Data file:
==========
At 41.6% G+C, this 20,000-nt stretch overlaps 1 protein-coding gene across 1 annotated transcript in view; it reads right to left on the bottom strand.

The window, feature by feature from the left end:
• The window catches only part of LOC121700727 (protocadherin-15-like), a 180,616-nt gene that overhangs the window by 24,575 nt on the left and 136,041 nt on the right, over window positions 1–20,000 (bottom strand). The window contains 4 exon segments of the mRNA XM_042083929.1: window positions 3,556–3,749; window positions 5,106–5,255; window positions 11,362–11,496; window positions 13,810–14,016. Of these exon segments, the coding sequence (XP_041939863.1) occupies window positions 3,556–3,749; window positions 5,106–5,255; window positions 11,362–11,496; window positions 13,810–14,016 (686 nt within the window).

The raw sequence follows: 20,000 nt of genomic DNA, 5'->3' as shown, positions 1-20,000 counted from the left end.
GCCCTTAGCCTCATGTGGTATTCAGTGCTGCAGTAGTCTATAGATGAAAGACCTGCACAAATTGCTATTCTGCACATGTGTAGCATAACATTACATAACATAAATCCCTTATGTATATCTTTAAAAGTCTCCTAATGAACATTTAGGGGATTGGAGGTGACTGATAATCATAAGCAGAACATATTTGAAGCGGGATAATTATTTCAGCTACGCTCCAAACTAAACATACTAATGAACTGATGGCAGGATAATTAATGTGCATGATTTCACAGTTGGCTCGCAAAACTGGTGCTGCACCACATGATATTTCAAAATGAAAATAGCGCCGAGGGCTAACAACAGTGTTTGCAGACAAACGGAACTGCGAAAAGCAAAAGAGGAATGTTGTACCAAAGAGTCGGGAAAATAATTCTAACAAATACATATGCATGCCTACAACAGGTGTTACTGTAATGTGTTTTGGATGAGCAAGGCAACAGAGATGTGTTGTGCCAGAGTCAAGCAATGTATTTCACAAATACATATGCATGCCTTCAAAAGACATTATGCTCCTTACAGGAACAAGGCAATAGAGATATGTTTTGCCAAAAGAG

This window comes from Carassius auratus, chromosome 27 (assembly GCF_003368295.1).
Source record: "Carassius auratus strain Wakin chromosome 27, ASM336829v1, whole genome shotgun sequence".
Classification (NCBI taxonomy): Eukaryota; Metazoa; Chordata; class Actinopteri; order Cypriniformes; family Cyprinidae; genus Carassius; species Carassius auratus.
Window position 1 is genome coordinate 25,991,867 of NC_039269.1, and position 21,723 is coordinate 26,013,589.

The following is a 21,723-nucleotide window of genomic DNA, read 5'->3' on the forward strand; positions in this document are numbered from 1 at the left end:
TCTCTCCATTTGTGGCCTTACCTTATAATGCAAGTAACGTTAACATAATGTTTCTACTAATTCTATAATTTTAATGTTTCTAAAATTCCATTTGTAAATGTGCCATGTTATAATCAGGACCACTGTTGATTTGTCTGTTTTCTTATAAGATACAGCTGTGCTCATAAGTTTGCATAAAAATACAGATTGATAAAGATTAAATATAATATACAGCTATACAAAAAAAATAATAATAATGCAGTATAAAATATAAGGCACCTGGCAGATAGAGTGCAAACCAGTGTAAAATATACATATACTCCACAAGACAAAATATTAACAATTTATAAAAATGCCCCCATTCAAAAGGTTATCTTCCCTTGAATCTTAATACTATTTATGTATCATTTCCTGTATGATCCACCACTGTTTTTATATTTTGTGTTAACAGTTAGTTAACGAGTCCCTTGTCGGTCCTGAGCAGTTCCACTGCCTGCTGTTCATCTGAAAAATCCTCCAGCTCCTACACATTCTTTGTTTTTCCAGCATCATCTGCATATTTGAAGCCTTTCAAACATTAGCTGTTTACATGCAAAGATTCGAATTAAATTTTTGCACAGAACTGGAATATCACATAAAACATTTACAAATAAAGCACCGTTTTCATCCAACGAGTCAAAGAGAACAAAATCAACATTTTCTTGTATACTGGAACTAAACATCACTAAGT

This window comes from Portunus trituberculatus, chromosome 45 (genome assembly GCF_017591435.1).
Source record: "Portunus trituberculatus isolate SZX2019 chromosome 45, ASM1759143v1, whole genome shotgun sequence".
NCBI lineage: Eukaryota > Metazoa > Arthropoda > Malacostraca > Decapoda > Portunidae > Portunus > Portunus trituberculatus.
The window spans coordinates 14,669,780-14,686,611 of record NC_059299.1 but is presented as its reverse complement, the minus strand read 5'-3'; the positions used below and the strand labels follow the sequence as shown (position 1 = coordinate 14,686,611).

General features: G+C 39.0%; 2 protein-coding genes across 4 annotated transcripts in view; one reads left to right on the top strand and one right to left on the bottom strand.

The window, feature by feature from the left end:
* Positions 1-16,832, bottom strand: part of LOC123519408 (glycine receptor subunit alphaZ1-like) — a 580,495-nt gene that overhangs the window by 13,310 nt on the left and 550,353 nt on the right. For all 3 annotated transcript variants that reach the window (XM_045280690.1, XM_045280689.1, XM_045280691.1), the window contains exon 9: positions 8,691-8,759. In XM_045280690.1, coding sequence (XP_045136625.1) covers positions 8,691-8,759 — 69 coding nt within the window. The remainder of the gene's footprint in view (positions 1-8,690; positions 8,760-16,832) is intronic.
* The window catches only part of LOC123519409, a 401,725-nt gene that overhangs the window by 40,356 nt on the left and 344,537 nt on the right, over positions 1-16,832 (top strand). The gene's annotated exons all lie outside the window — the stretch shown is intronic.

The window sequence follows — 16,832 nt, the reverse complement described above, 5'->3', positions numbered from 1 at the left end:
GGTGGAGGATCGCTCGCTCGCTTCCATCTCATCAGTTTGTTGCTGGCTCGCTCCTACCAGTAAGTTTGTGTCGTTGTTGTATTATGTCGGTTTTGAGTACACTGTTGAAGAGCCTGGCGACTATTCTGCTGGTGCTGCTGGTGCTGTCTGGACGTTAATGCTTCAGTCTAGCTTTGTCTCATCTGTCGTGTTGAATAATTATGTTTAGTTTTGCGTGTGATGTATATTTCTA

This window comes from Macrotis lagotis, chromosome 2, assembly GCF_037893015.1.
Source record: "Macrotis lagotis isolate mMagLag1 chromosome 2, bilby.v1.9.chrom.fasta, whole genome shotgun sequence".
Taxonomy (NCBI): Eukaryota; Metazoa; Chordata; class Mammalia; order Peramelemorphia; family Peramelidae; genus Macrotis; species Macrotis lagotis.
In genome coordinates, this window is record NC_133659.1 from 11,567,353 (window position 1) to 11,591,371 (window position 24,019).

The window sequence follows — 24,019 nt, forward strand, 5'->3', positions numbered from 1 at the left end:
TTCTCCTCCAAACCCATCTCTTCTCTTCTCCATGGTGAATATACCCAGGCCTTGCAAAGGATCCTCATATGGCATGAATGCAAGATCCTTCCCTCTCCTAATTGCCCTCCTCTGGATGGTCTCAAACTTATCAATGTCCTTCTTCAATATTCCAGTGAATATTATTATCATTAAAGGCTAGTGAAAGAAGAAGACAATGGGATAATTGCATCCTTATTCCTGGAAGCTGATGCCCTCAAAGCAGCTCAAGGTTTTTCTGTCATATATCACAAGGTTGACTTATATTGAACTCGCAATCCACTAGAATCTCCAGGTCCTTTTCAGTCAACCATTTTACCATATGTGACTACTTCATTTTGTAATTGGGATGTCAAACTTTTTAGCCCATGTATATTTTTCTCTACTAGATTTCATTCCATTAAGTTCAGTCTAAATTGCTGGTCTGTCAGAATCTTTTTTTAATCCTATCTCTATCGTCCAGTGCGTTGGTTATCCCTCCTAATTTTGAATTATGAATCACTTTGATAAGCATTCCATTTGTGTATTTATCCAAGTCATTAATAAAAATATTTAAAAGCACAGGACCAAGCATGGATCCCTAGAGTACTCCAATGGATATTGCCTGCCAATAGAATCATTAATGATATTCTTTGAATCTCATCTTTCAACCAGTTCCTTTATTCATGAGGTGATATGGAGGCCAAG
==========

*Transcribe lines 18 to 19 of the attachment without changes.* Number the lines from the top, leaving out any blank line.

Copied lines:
* Positions 1-16,832, bottom strand: part of LOC123519408 (glycine receptor subunit alphaZ1-like) — a 580,495-nt gene that overhangs the window by 13,310 nt on the left and 550,353 nt on the right. For all 3 annotated transcript variants that reach the window (XM_045280690.1, XM_045280689.1, XM_045280691.1), the window contains exon 9: positions 8,691-8,759. In XM_045280690.1, coding sequence (XP_045136625.1) covers positions 8,691-8,759 — 69 coding nt within the window. The remainder of the gene's footprint in view (positions 1-8,690; positions 8,760-16,832) is intronic.
* The window catches only part of LOC123519409, a 401,725-nt gene that overhangs the window by 40,356 nt on the left and 344,537 nt on the right, over positions 1-16,832 (top strand). The gene's annotated exons all lie outside the window — the stretch shown is intronic.